Big Combo/B-,D-

Image/1955/88m/FS 1.33/BW

     Several of cinematographer John Alton's films are prime examples of film noir. Raw Deal and T-Men directed by Anthony Mann depict the dark world of noir in elegant light. The stylish, key-lit images come alive sculpted in light and shadow.  The Big Combo, shot by Alton,  is a minor noir effort that could have looked great on DVD. Unfortunately, the film elements for this DVD are not in good shape. It appears that lots of digital paintbox cleaning techniques have been utilized on The Big Combo. The result is many images that are soft and ill defined. Even Alton's beautiful lighting  suffers immeasurably from the softening, losing much of its dramatic power. What a shame! The beauty of these images painted in shades of light are so integral the power of these small, "B" noir films. Cornel Wilde, the star of The Big Combo, has a flat, monotone style of acting, but still, I would have liked to be able to look into his eyes of those close-ups and get an inkling of what was going on behind them. The diminished image prevented it.  Overall, the image lacks depth. The cleaning seems to flatten everything out. There are still scratches and dirt and some bad splices evident, but the pervasive softening dulls the impact of The Big Combo. There are other problems. Picture jitter occurs far too often, perhaps from uneven shrinking of the elements. Contrast range is okay, but again, it appears slightly blown out from the digital work for DVD. The mono sound track is pretty ugly as well. There is a persistent grating that accompanies the dialogue and music. At least the dialogue is clear and David Raksin's jazzy score survives nicely. 

The drink's are on Mr. Brown. ŠImage

      Despite the limitations of the DVD, I still managed to enjoy The Big Combo. It's not great noir and the script dialogue veers from sharp to ripe. Leonard Diamond is a straight shooting cop on a mission. He wants to nail racket boss Mr. Brown to the wall and despite Brown's political connections that make him almost untouchable, Diamond persists. There's a girl under Brown's power that Diamond has his eye on and there's a burlesque queen who comforts the lieutenant on those tough nights. Two toughs do Mr. Brown's dirty work with glee.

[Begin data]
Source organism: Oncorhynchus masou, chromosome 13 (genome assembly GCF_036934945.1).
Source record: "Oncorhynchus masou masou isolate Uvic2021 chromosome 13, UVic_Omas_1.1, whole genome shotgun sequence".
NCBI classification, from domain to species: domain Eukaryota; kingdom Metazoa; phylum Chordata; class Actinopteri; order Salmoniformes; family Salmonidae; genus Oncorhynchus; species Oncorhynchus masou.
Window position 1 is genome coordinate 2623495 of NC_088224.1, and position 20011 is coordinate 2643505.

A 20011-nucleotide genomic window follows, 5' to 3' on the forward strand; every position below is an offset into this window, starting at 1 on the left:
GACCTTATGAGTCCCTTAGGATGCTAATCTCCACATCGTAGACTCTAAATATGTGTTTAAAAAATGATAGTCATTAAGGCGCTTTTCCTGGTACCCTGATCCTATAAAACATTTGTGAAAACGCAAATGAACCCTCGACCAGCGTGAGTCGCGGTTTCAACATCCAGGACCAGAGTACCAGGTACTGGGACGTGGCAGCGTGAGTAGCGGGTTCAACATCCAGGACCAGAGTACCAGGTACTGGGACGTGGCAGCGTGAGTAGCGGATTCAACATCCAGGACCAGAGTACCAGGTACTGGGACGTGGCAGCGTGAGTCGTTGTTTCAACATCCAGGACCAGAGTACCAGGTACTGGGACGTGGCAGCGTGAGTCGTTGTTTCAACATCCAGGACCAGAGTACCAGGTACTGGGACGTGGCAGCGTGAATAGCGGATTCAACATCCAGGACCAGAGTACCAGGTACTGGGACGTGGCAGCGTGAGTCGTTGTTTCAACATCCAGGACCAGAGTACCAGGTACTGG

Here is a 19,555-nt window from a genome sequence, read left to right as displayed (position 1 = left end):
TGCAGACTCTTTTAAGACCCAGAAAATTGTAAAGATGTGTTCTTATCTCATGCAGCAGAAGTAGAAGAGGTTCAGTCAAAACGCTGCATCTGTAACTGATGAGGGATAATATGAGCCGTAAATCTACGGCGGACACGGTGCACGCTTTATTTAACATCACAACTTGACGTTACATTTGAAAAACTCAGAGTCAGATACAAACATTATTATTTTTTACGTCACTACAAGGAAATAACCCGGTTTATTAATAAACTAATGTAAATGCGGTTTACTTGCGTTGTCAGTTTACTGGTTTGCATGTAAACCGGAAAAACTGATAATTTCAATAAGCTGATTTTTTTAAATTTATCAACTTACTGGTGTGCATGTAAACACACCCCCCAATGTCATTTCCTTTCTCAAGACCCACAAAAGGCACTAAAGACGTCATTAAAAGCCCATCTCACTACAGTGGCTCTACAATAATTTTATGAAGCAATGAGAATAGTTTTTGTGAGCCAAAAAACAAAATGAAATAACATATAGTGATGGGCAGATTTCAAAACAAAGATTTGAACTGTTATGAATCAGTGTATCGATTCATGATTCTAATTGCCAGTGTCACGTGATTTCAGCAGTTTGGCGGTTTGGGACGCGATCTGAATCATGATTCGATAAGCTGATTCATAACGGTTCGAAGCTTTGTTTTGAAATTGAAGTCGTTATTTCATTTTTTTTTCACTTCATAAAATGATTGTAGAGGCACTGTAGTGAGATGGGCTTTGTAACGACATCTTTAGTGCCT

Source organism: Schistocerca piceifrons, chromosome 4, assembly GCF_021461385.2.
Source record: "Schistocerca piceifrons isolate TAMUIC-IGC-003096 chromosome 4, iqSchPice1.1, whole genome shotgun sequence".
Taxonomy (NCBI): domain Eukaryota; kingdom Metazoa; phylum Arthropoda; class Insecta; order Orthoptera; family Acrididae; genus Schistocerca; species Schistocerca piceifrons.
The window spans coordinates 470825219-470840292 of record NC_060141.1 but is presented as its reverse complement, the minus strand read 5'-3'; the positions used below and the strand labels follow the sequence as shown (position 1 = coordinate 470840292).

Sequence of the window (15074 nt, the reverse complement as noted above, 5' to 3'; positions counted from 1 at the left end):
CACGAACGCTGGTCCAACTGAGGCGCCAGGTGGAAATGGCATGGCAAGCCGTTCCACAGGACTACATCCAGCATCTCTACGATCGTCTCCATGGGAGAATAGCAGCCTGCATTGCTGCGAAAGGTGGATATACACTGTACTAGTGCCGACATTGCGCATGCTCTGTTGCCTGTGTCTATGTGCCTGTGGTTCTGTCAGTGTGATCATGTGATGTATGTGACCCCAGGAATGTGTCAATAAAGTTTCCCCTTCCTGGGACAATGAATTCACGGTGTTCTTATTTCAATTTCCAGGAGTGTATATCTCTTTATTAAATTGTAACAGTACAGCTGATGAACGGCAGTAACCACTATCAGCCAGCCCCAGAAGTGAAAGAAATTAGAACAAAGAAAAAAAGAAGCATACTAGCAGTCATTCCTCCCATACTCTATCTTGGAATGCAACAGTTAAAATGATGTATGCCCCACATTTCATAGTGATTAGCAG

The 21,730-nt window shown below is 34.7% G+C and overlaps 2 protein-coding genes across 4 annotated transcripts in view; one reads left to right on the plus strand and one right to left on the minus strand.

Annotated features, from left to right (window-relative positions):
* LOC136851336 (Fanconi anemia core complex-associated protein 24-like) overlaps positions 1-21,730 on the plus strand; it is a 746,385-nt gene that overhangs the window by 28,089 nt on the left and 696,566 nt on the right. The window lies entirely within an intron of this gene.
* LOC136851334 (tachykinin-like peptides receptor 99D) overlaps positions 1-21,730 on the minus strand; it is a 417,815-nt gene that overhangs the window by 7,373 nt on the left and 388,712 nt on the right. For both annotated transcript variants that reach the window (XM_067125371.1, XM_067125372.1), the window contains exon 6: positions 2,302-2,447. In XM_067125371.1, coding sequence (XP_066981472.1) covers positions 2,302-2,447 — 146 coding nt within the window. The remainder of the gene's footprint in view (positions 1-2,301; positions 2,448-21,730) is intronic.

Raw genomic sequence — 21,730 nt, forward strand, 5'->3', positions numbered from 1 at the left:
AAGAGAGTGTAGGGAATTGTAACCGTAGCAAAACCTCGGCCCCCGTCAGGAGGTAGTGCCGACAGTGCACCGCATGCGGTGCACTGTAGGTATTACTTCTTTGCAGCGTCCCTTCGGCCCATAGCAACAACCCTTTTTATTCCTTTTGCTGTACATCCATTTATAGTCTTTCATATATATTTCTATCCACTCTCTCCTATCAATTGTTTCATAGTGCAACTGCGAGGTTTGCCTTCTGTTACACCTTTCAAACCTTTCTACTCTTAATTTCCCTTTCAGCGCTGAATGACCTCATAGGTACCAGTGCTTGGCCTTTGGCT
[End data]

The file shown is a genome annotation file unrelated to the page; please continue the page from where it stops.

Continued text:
The Big Combo doesn't offer up a lot of surprises. You've seen all the characters before. It comes down to execution. Joseph H. Lewis directs with quick strokes and little waste. Alton's photography doesn't hurt and neither does the Raksin score. Lewis might have gotten some better mileage out of his stars. Cornel Wilde almost sleep walks through the role of Diamond. What's driving this guy to nail Mr. Brown? Beats me. Jean Wallace, AKA Mrs. Cornel Wilde, as the femme fatale, is simply awful.  At least Richard Conte gives Mr. Brown all the traits you love to hate. The look and fell  of the film is almost as important as the script.
     There are a good crew of supporting actors crouching in the shadows of The Big Combo. Lee Van Cleef and Earl Holliman play the toughs Fante and Mingo like a pair of gun crossed lovers. Robert Middleton seems ill at ease as Captain Peterson.  and Brian Donlevy is positively shifty eyed as Brown's number two.


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